UA Study Investigates Students’ Views of Eating Local

UA Study Investigates Students’ Views of Eating Local

The holiday season brings a push for residents to buy gifts from local retailers to support hometown businesses and boost the local economy. But what about eating local?

UA faculty who are principal investigators of the eat local study with the Alabama commissioner of agriculture
Shown with Rick Pate (center), commissioner of the Alabama Department of Agriculture and Industries, are, from left, UA professors Alvin Niuh, Dr. Yeon Ho Shin, Dr. Seung Eun Jung and Dr. Kimberly Severt.

With a grant from the Alabama Department of Agriculture and Industries, researchers from UA’s College of Human Environmental Sciences will examine factors tied to students’ perceptions of Alabama-grown produce and create a plan to increase awareness and consumption.

The study’s principal investigators are Dr. Seung Eun Jung, assistant professor; Alvin Niuh, assistant professor; Dr. Kimberly Severt, associate professor and director of the hospitality management program; and Dr. Yeon Ho Shin, assistant professor. All four researchers are part of UA’s department of human nutrition and hospitality management.

“My research team has conducted various local food consumption behavior studies over the past several years,” said Shin. “Not only does consuming local food benefit the consumer, but it also benefits the community. When buying local, money is returned to the neighbor’s pocket, resulting in a positive economic impact on the state of Alabama.”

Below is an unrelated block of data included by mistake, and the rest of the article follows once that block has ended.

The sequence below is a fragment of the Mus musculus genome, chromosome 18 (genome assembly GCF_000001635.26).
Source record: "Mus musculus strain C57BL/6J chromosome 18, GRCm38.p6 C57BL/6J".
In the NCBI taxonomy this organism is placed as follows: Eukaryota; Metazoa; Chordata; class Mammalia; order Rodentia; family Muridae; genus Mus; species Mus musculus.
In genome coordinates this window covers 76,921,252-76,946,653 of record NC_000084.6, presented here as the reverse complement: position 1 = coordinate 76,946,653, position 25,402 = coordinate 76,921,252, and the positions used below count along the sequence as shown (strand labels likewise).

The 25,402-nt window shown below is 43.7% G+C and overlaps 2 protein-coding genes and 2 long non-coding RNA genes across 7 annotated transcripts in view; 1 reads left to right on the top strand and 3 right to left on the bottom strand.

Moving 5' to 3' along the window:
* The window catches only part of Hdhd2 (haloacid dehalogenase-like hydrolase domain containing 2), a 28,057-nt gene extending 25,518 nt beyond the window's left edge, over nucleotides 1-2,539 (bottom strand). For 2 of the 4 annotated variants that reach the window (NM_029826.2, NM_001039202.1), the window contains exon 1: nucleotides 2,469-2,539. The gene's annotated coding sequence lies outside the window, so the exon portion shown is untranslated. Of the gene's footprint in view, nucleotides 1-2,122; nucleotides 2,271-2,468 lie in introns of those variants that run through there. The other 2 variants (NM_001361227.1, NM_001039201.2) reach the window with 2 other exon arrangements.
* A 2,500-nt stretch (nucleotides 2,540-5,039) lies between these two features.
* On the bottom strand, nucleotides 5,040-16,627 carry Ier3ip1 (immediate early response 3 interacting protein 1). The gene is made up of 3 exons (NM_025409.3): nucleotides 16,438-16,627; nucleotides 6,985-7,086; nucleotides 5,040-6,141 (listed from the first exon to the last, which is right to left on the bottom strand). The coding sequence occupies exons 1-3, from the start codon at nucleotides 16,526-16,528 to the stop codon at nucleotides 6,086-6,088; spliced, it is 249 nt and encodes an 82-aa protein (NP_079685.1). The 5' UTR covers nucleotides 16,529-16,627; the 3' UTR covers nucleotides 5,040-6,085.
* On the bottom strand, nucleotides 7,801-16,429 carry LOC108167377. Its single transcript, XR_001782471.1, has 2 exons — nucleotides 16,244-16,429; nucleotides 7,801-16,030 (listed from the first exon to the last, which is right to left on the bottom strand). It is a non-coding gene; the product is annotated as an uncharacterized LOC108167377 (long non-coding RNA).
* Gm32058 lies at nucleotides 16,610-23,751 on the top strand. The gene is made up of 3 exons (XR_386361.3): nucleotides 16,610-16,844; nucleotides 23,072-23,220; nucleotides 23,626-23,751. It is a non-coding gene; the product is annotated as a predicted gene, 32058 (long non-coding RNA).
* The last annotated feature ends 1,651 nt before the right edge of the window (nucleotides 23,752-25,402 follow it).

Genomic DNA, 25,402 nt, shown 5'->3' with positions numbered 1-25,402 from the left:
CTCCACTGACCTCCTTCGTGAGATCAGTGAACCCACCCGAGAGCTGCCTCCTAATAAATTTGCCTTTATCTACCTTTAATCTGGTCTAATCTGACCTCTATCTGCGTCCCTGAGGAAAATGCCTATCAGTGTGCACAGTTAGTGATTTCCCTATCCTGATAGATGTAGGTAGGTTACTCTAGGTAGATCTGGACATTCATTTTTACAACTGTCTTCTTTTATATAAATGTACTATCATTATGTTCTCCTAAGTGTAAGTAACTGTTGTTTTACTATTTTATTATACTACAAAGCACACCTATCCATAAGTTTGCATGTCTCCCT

Shin recently conducted pilot research with Jung to investigate UA students’ local food consumption pattern. They discovered that students generally lacked awareness about Alabama-raised food, were unfamiliar with locally grown crops or didn’t know where to purchase them.

“Our study will not only provide education on the benefits of eating local food but will also highlight the local food the state of Alabama offers,” said Dr. Severt.

Jung, a registered dietitian, believes it is the responsibility of health and nutrition professionals to expand nutrition education to include ideas of environmental conservation and sustainability.

“We need to help facilitate students to make informed food choices that not only preserve our natural resources, but also ensure food security for future generations,” said Jung. “I hope we can develop an effective educational program that improves sustainable dietary practices as well as the dietary quality among college students.”

Once the study is complete, the group intends to develop a theory-based education program to educate students in hopes of increasing their awareness and knowledge of Alabama crops. The plan is to deliver the message using social media as a platform.